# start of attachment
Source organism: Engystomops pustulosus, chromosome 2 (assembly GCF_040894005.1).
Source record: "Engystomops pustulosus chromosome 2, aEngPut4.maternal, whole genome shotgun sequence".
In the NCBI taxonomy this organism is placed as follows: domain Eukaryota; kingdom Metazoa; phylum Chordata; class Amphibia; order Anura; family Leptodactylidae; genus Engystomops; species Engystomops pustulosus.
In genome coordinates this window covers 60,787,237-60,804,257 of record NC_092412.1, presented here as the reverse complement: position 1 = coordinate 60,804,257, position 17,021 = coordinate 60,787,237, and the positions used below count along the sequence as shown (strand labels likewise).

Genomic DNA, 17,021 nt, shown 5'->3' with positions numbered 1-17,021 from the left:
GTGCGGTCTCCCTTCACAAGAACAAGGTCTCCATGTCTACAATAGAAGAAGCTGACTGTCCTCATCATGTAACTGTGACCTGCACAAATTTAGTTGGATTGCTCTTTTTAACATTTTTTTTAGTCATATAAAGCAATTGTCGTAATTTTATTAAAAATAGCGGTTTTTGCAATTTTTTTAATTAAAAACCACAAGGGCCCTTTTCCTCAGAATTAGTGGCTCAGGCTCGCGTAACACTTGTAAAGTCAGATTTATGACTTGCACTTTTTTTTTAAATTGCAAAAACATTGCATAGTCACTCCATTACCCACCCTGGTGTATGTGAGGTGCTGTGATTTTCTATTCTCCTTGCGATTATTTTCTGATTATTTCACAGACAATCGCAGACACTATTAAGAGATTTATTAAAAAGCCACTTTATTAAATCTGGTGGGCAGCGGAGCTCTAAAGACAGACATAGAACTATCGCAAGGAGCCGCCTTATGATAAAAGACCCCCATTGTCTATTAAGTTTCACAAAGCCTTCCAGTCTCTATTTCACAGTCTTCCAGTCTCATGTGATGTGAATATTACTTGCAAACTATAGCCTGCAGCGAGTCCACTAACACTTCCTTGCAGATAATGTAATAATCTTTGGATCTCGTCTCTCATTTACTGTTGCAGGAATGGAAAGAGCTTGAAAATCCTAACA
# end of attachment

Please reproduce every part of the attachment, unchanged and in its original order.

Source organism: Engystomops pustulosus, chromosome 2 (assembly GCF_040894005.1).
Source record: "Engystomops pustulosus chromosome 2, aEngPut4.maternal, whole genome shotgun sequence".
In the NCBI taxonomy this organism is placed as follows: domain Eukaryota; kingdom Metazoa; phylum Chordata; class Amphibia; order Anura; family Leptodactylidae; genus Engystomops; species Engystomops pustulosus.
In genome coordinates this window covers 60,787,237-60,804,257 of record NC_092412.1, presented here as the reverse complement: position 1 = coordinate 60,804,257, position 17,021 = coordinate 60,787,237, and the positions used below count along the sequence as shown (strand labels likewise).

Genomic DNA, 17,021 nt, shown 5'->3' with positions numbered 1-17,021 from the left:
GTGCGGTCTCCCTTCACAAGAACAAGGTCTCCATGTCTACAATAGAAGAAGCTGACTGTCCTCATCATGTAACTGTGACCTGCACAAATTTAGTTGGATTGCTCTTTTTAACATTTTTTTTAGTCATATAAAGCAATTGTCGTAATTTTATTAAAAATAGCGGTTTTTGCAATTTTTTTAATTAAAAACCACAAGGGCCCTTTTCCTCAGAATTAGTGGCTCAGGCTCGCGTAACACTTGTAAAGTCAGATTTATGACTTGCACTTTTTTTTTAAATTGCAAAAACATTGCATAGTCACTCCATTACCCACCCTGGTGTATGTGAGGTGCTGTGATTTTCTATTCTCCTTGCGATTATTTTCTGATTATTTCACAGACAATCGCAGACACTATTAAGAGATTTATTAAAAAGCCACTTTATTAAATCTGGTGGGCAGCGGAGCTCTAAAGACAGACATAGAACTATCGCAAGGAGCCGCCTTATGATAAAAGACCCCCATTGTCTATTAAGTTTCACAAAGCCTTCCAGTCTCTATTTCACAGTCTTCCAGTCTCATGTGATGTGAATATTACTTGCAAACTATAGCCTGCAGCGAGTCCACTAACACTTCCTTGCAGATAATGTAATAATCTTTGGATCTCGTCTCTCATTTACTGTTGCAGGAATGGAAAGAGCTTGAAAATCCTAACA